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The Department of Justice told the Supreme Court in a brief Wednesday that federal law does not shield transgender workers from discrimination on the basis of their gender identity — a position that conflicts the view of the U.S. Equal Opportunity Commission.
The big picture: The Justice Department under President Trump has previously argued against protections for gender identity and sexual orientation. The brief follows a New York Times report this week that said the Trump administration plans to define "gender" as biological and fixed at birth.
The details: A conservative group is asking the Supreme Court to overturn a lower court ruling that said a Michigan funeral home violated a federal anti-discrimination law when it fired a transgender worker over compliance with its dress code.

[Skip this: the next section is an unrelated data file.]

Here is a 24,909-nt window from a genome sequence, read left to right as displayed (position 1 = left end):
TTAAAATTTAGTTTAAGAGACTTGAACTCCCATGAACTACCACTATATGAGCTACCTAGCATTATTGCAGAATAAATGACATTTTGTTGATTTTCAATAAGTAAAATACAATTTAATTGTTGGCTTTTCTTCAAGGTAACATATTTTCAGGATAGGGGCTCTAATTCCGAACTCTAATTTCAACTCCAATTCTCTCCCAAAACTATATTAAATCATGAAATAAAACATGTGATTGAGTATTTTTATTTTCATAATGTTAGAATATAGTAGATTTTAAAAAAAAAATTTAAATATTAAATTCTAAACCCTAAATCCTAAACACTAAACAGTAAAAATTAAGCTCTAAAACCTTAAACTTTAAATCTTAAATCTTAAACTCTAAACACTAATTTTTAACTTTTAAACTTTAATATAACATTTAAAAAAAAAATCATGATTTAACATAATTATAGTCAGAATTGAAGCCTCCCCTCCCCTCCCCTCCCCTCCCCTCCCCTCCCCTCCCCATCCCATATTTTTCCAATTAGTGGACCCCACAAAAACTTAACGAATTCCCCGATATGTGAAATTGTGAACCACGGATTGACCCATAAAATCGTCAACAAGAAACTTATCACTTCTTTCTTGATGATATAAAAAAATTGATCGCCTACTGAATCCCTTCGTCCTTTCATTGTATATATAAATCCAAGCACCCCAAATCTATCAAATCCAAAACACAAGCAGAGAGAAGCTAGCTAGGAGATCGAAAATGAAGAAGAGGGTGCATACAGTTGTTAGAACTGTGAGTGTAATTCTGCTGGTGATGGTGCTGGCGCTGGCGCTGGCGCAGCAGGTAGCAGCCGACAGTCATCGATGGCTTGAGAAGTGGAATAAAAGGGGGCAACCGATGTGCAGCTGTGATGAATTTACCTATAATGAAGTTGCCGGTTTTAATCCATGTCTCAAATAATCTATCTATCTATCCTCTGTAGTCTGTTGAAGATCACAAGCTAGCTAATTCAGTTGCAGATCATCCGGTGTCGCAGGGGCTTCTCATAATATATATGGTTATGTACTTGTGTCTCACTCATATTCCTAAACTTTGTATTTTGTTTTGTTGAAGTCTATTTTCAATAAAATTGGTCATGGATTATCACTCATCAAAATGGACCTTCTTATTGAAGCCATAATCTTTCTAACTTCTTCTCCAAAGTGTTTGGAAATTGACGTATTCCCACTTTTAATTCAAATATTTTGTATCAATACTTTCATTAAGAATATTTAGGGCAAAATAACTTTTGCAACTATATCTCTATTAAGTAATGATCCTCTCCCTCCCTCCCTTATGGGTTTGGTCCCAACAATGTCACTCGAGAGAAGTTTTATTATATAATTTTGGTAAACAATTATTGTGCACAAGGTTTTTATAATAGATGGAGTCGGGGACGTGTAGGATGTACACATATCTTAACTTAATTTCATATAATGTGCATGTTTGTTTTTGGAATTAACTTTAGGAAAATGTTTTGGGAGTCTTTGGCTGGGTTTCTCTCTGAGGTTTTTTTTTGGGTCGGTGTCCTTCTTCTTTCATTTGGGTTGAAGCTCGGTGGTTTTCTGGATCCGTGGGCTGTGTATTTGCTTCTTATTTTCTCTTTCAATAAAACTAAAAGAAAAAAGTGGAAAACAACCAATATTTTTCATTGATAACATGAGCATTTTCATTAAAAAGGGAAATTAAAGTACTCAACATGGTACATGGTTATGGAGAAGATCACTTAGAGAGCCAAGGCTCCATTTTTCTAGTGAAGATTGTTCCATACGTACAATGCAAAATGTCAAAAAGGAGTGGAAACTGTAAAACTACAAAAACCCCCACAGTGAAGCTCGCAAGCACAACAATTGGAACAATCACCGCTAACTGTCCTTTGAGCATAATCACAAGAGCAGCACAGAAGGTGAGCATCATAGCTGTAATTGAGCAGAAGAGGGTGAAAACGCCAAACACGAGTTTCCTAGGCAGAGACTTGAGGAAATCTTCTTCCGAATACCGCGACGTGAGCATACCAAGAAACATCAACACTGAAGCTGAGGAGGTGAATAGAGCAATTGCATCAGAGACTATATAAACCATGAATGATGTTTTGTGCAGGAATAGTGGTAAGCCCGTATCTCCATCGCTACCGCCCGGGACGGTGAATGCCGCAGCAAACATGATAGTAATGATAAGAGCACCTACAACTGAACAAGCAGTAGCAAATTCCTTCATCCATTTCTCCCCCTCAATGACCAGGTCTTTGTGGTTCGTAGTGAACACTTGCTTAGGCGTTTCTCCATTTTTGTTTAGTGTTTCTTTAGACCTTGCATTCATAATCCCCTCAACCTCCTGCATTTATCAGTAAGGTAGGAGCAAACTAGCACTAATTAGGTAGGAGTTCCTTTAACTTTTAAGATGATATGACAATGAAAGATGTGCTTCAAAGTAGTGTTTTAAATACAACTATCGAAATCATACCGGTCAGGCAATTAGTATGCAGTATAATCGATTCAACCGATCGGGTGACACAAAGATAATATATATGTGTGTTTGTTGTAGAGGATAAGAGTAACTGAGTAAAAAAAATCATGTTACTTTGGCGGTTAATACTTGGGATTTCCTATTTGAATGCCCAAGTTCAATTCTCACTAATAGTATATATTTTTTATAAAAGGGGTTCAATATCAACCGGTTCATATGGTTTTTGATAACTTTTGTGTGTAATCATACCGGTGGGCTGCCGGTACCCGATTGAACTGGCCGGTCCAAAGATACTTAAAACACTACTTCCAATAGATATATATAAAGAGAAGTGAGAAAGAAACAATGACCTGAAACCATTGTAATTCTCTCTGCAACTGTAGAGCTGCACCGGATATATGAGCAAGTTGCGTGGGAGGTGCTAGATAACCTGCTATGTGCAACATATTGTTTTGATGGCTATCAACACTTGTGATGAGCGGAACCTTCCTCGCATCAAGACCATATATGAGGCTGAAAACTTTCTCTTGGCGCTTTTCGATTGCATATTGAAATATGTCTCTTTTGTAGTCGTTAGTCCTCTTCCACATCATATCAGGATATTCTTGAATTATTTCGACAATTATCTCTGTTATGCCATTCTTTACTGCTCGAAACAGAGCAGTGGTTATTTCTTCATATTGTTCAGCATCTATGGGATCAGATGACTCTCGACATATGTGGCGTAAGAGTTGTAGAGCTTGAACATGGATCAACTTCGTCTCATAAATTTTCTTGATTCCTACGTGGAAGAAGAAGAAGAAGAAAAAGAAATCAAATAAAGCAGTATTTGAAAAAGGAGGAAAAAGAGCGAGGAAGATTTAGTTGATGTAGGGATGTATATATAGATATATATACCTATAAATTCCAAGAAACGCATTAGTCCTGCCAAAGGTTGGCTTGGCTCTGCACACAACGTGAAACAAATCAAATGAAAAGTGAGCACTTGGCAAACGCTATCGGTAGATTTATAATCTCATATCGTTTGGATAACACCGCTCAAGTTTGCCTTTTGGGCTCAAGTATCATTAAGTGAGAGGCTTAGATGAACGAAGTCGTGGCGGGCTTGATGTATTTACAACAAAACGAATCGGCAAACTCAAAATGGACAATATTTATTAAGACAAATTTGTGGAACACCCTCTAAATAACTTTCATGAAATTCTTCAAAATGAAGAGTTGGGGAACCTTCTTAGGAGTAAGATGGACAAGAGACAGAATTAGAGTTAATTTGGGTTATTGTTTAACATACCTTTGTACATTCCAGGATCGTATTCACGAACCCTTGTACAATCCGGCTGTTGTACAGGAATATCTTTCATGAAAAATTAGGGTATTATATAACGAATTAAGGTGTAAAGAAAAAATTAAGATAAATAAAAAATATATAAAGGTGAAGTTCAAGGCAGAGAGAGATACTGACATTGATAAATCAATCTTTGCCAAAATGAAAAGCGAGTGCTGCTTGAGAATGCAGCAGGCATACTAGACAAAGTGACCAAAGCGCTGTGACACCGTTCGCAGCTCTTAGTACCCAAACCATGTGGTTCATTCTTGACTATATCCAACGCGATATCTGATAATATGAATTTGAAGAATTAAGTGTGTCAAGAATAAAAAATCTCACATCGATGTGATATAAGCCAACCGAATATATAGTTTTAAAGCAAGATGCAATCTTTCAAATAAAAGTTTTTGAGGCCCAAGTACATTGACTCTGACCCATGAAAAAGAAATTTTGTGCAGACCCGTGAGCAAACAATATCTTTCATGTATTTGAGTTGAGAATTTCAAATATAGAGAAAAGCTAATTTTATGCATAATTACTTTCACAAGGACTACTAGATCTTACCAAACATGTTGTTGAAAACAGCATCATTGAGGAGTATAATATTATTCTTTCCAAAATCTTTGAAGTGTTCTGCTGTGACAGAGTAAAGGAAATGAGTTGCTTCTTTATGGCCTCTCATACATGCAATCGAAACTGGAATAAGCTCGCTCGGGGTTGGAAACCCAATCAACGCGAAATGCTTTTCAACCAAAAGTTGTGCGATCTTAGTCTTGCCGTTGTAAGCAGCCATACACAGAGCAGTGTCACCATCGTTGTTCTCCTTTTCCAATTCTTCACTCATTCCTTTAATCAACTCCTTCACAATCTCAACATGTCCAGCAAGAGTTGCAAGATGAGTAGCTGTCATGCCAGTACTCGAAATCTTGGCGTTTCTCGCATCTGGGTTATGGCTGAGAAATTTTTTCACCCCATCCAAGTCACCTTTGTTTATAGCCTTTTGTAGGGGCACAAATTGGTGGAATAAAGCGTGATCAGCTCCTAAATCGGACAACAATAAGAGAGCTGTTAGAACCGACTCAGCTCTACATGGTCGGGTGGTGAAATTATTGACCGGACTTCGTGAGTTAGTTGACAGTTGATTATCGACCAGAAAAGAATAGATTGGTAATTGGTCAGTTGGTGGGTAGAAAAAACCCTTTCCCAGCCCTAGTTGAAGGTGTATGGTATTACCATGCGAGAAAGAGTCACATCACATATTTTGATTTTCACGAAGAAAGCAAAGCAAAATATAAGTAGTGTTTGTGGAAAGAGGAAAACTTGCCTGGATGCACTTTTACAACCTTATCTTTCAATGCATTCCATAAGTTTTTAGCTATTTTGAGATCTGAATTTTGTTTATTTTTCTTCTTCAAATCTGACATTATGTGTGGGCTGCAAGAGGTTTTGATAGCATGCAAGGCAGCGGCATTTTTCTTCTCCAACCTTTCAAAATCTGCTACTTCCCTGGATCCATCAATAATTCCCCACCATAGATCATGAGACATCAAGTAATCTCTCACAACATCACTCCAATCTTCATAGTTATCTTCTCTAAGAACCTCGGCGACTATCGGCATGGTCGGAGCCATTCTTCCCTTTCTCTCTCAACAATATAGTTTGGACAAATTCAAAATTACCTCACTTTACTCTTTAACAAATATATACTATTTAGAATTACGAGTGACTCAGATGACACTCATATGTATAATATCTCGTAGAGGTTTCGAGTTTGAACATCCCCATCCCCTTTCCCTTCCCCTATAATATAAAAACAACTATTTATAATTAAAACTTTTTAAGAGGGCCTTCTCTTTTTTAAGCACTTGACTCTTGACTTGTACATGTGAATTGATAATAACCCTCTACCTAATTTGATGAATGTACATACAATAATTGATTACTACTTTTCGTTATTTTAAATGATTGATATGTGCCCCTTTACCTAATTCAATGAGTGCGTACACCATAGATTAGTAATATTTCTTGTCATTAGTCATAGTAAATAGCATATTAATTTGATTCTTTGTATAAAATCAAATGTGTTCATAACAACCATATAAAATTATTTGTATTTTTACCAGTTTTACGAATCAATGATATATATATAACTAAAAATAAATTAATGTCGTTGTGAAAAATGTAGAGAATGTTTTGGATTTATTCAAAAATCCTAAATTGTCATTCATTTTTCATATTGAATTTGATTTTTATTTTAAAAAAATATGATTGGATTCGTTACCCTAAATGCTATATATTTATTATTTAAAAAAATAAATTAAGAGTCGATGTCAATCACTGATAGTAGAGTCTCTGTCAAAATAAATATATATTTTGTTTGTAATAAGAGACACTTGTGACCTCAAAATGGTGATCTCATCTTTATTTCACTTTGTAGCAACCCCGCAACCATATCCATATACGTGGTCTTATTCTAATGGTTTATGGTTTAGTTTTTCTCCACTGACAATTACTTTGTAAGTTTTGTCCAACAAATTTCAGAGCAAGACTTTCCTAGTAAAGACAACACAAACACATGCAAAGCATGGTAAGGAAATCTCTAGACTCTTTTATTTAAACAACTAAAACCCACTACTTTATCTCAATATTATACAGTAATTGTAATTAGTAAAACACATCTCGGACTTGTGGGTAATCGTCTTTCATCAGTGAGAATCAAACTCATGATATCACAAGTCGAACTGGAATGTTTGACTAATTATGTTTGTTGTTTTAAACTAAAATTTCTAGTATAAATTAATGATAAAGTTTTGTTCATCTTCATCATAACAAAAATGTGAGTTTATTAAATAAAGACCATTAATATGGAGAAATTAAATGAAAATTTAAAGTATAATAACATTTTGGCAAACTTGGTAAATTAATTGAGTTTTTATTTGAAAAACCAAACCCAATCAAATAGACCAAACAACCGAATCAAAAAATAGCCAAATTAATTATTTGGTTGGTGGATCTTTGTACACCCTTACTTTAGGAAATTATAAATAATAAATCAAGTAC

- Solicitor General Noel Francisco told the court it should not take up the case until it decides whether to review two cases that ask whether sexual-orientation bias is a form of sex discrimination.
- Francisco argued that if the court takes up the case, the transgender employee should lose, because anti-discrimination law does not cover gender identity.
The backdrop: There has been conservative legal efforts to cement “religious liberty” laws that would allow businesses and others to refuse service to LGBTQ people without violating federal law.
- The Supreme Court is eventually expected to decide whether the Civil Rights Act’s ban on sex discrimination includes discrimination based on someone’s sexual orientation or gender identity.